On Thursday, it was announced that the USFL would be returning to the field in 2022. Brian Woods, the CEO of The Spring League, is the man behind the venture. Fox Sports will be a minority stakeholder and will retain rights to air the games. The USFL was initially built as a competitor to the NFL, but lasted just three seasons from 1983-1986.
The new USFL’s plans seem decidedly less grandiose. The press release notes the league will be comprised of eight teams, similar in size to recent spring leagues the Alliance of American Football and the XFL. For some, this resurrection is not a surprise: Apparently, Woods and The Spring League have been acquiring USFL trademarks for some time. However, there is at least one person questioning the legality of those acquisitions.
Anyone who has covered alternative football leagues knows there are two aspects key to survival: (1) A high-profile outlet to show the games; and (2) capital.
We know with Fox Sports being involved, number one is covered. Fox had success with the XFL and worked with Woods on the two most recent Spring League seasons. They’re obviously comfortable with him, and vice-versa. It’s a low-risk gamble for Fox, as they don’t appear to be paying rights fees aside from whatever money, if any, they’re contributing as minority owners of the league.
The “capital” part is what did in the AAF, and to a lesser extent, the XFL (affected by the COVID-19 pandemic). But the USFL may not have such lofty goals; the AAF and XFL were both high-profile endeavors, luring players and coaches with substantial contracts. Can the USFL survive, even thrive, in the area between The Spring League’s low-key existence and the attention-grabbing ways of the others?
Whatever the cost, Woods and Fox have less than a year to get this project off the ground, aiming for a spring 2022 start. The AAF had about the same amount of lead time, maybe more depending on when the USFL kicks off, and some of their struggles can be attributed, directly or indirectly, to that lack of prep time.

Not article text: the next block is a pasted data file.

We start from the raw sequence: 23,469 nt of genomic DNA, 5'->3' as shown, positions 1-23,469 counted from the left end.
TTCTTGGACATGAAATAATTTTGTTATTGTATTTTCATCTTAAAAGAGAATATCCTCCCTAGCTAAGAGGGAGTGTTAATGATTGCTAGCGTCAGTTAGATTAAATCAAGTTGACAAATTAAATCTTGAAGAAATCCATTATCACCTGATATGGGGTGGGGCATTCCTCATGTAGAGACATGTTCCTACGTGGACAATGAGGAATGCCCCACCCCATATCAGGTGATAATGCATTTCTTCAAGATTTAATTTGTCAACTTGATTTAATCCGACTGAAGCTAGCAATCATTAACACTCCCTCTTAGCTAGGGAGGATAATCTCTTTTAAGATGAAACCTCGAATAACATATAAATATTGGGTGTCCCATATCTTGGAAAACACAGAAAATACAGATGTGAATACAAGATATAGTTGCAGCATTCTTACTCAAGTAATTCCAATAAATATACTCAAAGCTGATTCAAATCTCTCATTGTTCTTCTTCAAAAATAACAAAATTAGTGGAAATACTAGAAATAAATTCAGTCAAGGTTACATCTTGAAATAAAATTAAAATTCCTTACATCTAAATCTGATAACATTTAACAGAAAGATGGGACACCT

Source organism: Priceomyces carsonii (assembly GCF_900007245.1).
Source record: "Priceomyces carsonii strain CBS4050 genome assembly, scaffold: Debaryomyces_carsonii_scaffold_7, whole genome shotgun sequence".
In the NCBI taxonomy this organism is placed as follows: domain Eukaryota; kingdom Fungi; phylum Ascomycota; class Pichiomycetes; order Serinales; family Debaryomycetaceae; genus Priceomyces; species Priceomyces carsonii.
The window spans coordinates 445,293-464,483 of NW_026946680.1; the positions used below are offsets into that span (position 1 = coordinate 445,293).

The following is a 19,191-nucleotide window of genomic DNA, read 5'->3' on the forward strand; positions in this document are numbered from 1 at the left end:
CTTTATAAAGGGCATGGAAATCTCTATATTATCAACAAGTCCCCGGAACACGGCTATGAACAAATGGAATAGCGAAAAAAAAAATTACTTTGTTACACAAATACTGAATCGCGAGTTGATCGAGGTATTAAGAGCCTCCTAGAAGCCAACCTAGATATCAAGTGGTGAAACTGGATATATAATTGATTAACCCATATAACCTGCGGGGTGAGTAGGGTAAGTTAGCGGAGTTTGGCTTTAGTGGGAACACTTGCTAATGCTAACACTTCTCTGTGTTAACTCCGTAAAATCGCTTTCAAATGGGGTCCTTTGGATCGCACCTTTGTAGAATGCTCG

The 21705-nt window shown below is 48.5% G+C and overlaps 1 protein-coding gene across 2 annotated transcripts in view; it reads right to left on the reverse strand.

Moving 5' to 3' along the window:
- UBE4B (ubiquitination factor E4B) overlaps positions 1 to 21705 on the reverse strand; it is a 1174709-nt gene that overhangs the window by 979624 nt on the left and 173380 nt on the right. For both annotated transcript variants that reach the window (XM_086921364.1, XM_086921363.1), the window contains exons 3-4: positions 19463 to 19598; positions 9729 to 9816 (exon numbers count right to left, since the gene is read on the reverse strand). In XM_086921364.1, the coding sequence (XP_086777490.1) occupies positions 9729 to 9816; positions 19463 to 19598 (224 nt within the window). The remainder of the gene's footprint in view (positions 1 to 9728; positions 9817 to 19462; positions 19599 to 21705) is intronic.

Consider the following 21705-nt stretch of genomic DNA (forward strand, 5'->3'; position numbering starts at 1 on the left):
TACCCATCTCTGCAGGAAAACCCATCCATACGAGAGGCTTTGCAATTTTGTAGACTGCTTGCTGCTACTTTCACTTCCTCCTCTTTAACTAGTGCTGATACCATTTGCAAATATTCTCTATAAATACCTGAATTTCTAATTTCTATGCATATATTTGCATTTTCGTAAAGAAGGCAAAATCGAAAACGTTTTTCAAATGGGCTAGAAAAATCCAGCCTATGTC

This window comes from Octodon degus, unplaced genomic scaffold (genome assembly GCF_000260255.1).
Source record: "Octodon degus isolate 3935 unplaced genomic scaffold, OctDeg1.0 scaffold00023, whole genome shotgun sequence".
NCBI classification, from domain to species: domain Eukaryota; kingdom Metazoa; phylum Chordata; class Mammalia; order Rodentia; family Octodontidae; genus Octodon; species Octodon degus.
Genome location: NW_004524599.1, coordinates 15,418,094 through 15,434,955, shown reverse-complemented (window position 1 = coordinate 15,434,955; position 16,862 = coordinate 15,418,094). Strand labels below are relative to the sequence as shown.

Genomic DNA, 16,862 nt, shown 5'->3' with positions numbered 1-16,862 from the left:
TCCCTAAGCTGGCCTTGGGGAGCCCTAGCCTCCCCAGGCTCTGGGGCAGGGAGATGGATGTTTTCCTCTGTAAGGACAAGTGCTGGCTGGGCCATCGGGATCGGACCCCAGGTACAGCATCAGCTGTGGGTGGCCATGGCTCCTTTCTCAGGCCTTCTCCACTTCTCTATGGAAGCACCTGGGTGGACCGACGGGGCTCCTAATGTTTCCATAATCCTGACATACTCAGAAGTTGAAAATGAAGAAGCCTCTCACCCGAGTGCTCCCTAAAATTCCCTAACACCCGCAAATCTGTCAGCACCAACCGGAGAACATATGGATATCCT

Perhaps the USFL can move some players and coaches from The Spring League to the USFL; our own Mike Mitchell speculated that The Spring League would return to its roots as a developmental operation. How TSL and the USFL coexist, if the USFL doesn’t just eventually absorb TSL, is worth monitoring.
All of this is happening amid the backdrop of the XFL’s continued discussions with the CFL. No official word on the state of those discussions has been released from either side since the initial joint statement three months ago.
How does the resurrection of the USFL affect the XFL? Minimally, it would appear, at this point. Getting a year head-start on the XFL will certainly be to the advantage of the USFL (assuming the XFL kicks the can down the road to 2023). Remember though, it would not be unlike the situation the XFL expected to find itself kicking off in 2020, had the AAF been solvent. And the AAF was positioning itself as much more of a competitor to the XFL than the USFL seems to be for now.
There is room for the USFL and XFL to coexist. If Dany Garcia’s grand vision comes to fruition, the XFL will be far-and-away the #2 football organization in America with a year-round foothold and a well-paying TV contract. The likelihood of that occurring remains to be seen, but in the best-case scenario, it’s difficult to see that as a playing field on which the USFL could compete.
There is speculation that a CFL/XFL partnership could lead to the XFL moving from the spring season to perhaps a late spring, early summer kickoff. If that ends up being the case, the USFL and XFL won’t be in direct competition. However, they may still be competing for coaching staffs and players.
We don’t know what the XFL’s compensation structure would look like, but with RedBird Capital in the picture, they certainly have deeper pockets from which to draw than does Brian Woods and the USFL – unless Fox decides to go all-in with the league and try to go dollar-for-dollar with the XFL to vie for talent.
Where competition could get fierce is in the USFL’s placement of its teams. If they continue the hub tradition of The Spring League, the XFL will be in the clear. If the USFL places teams in individual cities, will they use all of the old cities to go along with the trademarks acquired? Or will they try to scoop the XFL and put teams in the most well-attended cities from 2020, like Seattle and St. Louis?
Will the XFL proactively announce what franchises they’ll be keeping in order to stave off a USFL invasion? If they do, that’ll certainly be a “tell” that the XFL is wary of the USFL’s presence. If not, they may see the USFL as nothing more than a pest to be shooed away.
The XFL has a long way to go before they put players on the field, but so does the USFL. Woods having a template in The Spring League and the involvement of Fox Sports makes this more serious than other fly-by-night football enterprises. How serious it is in terms of being a threat to the XFL remains to be seen. If nothing else, the announcement of the USFL appears to potentially complicate the XFL’s eventual return to play.